Many of us are guilty of asking our friends and family for passwords to Netflix, Spotify, Disney+, or similar online streaming services. It could be convenience or it could be a way to save money. But when it became a phenomenon costing businesses millions of dollars in lost revenue, they started fighting back.
In Australia, for example, around 8 million people are borrowing someone else’s login credentials instead of paying for their own account. In the UK, it is estimated that at least 27% of Netflix users pass their details on to others so they can log in and watch content for free. This number could be much higher, but it equates to about 4 million people. Across the European Union, this number is estimated to reach 17 million, with Spain leading at 43%.
Statistics show that many of us are guilty of sharing or using other login information. This means that we are likely to be cautious about clearing our search and viewing history on platforms like Netflix so that no one knows about our secret penchant for true crime documentaries or children’s shows that remind us of our youth. Being able to do this, and being able to change passwords from embarrassing things like celebrity crushes, ultimately means that you’ll enjoy a bit more privacy when lending passwords to friends or courses. But this simple act of sharing is increasing the incentive for streaming companies to do something about it.
For example, Netflix previously didn’t allow people to share their passwords or did anything about it, but that has changed. One of the company’s spokespersons told the British press that while it wasn’t a priority before, he would be working hard to address this in the future. For example, in some countries Netflix charges a small fee to other subscribers, but this may not be well-received as many people are now looking to cut costs.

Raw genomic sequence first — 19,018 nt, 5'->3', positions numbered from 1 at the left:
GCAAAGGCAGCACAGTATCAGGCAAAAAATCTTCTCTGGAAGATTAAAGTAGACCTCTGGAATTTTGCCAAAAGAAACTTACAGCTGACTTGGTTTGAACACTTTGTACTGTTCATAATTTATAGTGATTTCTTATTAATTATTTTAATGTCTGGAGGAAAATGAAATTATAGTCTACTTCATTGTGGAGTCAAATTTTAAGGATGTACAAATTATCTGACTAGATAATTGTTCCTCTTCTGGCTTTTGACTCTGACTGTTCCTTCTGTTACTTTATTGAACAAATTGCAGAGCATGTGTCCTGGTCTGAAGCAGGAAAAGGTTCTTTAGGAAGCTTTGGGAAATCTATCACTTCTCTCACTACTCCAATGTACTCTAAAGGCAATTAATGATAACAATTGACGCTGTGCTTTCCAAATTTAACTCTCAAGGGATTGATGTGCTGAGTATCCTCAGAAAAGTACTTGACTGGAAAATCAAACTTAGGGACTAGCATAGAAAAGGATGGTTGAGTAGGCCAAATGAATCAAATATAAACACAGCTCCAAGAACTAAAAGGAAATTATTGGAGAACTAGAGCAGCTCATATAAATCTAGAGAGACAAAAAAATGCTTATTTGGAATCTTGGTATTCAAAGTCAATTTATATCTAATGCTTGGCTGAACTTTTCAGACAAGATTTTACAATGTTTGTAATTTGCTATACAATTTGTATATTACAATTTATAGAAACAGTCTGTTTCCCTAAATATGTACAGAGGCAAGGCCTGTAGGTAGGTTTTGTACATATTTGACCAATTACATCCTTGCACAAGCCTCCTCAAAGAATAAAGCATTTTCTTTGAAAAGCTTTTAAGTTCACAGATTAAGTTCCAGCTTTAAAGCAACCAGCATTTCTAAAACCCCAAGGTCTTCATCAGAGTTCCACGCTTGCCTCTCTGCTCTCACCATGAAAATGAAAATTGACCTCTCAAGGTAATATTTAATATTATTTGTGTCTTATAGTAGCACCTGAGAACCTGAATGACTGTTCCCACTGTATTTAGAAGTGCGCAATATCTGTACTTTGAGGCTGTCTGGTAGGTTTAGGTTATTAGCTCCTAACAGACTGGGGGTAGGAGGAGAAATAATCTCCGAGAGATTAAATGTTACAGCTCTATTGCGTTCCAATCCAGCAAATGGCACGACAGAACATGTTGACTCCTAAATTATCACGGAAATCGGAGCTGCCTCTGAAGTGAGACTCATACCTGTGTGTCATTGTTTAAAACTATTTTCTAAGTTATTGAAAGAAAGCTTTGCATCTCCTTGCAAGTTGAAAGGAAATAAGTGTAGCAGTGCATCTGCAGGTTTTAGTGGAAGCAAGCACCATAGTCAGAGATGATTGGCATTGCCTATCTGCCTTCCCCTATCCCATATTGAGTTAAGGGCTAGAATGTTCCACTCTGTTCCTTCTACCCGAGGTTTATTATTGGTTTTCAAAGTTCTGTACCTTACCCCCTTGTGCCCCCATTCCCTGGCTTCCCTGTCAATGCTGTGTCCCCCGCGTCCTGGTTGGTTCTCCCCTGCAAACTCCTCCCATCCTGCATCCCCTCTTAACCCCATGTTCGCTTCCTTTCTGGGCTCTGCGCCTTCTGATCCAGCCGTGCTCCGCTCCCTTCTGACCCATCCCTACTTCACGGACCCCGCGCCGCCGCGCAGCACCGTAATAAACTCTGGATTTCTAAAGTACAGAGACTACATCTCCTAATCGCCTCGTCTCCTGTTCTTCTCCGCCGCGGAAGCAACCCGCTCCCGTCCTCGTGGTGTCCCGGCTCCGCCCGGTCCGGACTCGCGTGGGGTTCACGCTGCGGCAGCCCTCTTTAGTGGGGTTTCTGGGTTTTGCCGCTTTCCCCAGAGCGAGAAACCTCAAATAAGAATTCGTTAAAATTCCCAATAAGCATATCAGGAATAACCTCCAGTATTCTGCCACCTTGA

In May of this year, Disney+, one of the world’s largest sharing platforms, also said it was considering cracking down on the issue. This came after users were sent a survey asking about their sharing habits. You can see charging users while leveraging IP information to see who is accessing services from where.
Neither company in the market has taken overall action, but they have intentions. The company would be aware that such a move would not be popular and could affect people’s wallets in unexpected ways. Others may adopt another method that helps increase profits while mitigating losses through login sharing.
At least for now, you should keep deleting that history and setting up a ‘Guest’ profile to keep your own unique taste, but be warned, this may soon be a thing of the past!